Quiltmakers on a mission
• Photo gallery: Hawaiian quilting
By Lynn Cook
Special to The Advertiser
Quilting seems to be a quiet art, until you meet Patricia Lei Anderson Murray. An elegant Hawaiian artist, Murray can burst into song, tell grab-your-sides-laughing stories or touch your heart with her quilt wisdom — all in the first five minutes of conversation while her fingers whiz through myriad quilt stitches.
Murray is a hula dancer, singer, teacher, author and quilter who will be honored as the featured quiltmaker of the upcoming Hawaii Quilt Guild Annual Show. The Hawaii Quilt Guild has 200 members from across the state and the Mainland U.S.; 150 quilts will be on exhibit.
Named Miss Hawai'i 1962, she said her mission was to take beautiful hula and song and "simply spread it across the world like a Hawaiian quilt."
She married Harry Murray and was quickly busy with their family of five children.
As her children grew, so did her need to expand her creativity.
"I knew I wanted koa furniture. We couldn't afford it. Too expensive," she said. At the same time she was teaching herself to quilt.
"I could just see our Hawaiian quilt on a queen- size koa bed," she said.
Murray called carpenter and wood shops, telling them she was willing to pay if they would teach her to build furniture. The owners would hardly cover the phone, she said, as they laughingly yelled to the crew, "Hey, guess what this lady wants!"
She finally found a woodshop owner who would let her try. To the amazement of her teacher, she made a footstool, a plant stand and moved on to a koa rocker, dining table and chairs and finally a queen-size koa bed.
Murray's queen-size Hawaiian quilt from that koa bed is the centerpiece of the 2010 annual quilt show. It is called "Ku'ukanaeikala'iokamalu" and is dedicated to her father. Translated, it means the healing sigh in the peaceful shade.
"You know, that moment when you can take a deep breath and relax?" she said. The bed is too large to move but some of her smaller furniture will be there, draped in quilts.
Murray will exhibit a unique lap-size quilt made from French lace.
"Three years ago my husband and I accepted an assignment from our church to live and work with young people in another country," she said. "Wow, was all I could say when we found our new home was Paris."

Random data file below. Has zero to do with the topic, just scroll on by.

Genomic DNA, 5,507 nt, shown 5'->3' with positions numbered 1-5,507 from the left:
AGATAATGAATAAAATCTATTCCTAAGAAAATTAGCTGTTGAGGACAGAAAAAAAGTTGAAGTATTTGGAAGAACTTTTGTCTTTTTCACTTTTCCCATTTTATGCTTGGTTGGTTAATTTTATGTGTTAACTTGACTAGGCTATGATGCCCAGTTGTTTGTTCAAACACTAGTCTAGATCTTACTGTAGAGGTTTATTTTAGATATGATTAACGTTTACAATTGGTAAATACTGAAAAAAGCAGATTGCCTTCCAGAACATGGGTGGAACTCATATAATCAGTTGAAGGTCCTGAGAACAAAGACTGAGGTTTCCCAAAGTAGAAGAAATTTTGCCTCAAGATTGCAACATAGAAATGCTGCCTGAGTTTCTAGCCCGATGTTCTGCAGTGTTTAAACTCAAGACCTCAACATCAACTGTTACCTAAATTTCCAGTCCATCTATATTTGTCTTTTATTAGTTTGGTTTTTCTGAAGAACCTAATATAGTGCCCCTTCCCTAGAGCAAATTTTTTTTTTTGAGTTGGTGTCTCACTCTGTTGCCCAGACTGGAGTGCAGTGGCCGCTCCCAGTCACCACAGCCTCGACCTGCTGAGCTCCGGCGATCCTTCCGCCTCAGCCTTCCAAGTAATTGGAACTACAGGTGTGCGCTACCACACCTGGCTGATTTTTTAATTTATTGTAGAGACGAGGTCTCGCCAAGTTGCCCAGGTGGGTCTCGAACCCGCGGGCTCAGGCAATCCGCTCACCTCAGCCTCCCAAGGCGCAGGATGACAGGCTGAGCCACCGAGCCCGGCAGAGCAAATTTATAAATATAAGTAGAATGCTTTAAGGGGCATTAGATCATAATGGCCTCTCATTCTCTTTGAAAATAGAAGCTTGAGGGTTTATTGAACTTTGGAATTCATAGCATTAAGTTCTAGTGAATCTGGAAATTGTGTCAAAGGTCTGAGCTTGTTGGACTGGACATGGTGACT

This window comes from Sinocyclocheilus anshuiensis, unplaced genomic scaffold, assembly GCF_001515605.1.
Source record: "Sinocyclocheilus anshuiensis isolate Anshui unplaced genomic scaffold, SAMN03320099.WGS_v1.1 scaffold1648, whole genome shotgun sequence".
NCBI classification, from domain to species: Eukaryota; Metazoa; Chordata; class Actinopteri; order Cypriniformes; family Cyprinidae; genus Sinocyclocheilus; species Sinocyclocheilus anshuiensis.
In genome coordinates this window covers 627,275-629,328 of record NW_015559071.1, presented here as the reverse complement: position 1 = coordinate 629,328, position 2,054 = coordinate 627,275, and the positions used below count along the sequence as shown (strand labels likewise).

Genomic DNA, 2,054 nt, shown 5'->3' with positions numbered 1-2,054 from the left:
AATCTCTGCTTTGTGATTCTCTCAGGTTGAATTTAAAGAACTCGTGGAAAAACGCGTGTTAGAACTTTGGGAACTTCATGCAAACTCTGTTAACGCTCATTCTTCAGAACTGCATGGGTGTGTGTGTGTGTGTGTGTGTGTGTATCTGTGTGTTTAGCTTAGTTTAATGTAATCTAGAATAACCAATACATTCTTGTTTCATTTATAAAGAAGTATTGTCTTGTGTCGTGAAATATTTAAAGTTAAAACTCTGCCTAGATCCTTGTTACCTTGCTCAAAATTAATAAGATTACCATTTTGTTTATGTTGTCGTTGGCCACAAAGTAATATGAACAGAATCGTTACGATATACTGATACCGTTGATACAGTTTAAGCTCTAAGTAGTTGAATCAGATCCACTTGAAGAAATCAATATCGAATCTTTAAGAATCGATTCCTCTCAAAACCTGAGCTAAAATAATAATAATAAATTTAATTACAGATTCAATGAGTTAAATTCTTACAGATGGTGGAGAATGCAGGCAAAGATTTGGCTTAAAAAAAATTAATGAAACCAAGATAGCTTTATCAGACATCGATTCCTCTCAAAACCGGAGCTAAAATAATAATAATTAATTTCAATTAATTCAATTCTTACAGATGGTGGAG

Teaching soon included hula, singing and, of course, quilting. "The ladies in my classes took on a service project, making many, many tiny quilts for the premature babies at our local hospital," she said.
Traveling around Paris, Murray shopped.
"It was wow, again, but I could only afford little things," she said. "I picked lacy hankies, doilies, coasters and created a Parisian memory quilt. Women see this and say that they are inspired to dig out their grandma's doilies and create something."
TREE OF SQUARES
Guild member Charlene Hughes, who calls herself an "idea person," had the idea this year to quilt the Art Center trees. "Not with real quilts," she explained. Every member of the guild sewed hundreds of squares to wrap the trees.
"We have never done this before, so we will be as surprised at the outcome as the folks who are driving by," Hughes said.
The outdoor quilting project will be done no later than April 20, and perhaps as soon as this week.
Another Hughes idea was a challenge quilt.
"I asked each member to create a self-portrait quilt. Ten of us took the challenge," she said.
Not all the quilters are women. One of Murray's biggest fans is Washington pharmacist David Wotruba, a former Hawai'i resident. Murray said she and Wotruba get together every couple of years to compare notes and quilts.
Wotruba is entering the show with the fifth of his first dozen Hawaiian quilts.
From 11 a.m. to 1 p.m. each day of the exhibit Murray will be quilting at Linekona. She is on a mission to complete a Hawaiian quilt she did not applique.
In January a friend from church — Grandma Shizue Kakazu — brought her a quilt top she appliqued 35 years ago, found while cleaning out a closet. Kakazu, formerly an avid quilter, said to herself, "What's in that box?," poked it down with her cane, found the quilt top and delivered it to Murray.
Murray has made it her mission to complete Grandma Kakazu's quilt, setting her other quilting projects aside.
"Grandma Kakazu is doing well," Murray said. "Her 90-year-old fingers just can't do the quilting."
Murray's fingers are flying to get it done. She said she wants Grandma Kakazu to have "lots of years to sleep under her creation."